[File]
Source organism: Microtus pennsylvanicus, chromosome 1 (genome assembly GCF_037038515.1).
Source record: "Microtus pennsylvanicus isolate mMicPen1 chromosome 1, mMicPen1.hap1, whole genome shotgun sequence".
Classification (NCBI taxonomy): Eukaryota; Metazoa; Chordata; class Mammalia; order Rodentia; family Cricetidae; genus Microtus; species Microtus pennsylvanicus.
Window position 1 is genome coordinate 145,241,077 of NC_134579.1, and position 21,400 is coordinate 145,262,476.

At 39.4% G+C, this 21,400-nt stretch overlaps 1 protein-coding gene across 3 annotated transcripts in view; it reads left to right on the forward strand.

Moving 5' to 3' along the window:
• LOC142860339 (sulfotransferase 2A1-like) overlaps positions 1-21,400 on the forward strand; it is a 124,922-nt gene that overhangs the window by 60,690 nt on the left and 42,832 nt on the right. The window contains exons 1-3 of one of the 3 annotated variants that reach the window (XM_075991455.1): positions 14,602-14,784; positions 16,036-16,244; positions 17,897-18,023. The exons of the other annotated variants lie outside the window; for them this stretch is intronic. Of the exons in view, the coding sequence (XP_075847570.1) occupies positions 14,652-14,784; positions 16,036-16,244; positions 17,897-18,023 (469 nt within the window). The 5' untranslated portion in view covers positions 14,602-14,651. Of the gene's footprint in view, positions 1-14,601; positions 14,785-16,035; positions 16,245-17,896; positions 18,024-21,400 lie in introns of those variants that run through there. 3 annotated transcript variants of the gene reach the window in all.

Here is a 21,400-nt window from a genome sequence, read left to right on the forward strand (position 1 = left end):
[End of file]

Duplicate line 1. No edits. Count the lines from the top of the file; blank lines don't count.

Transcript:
Source organism: Microtus pennsylvanicus, chromosome 1 (genome assembly GCF_037038515.1).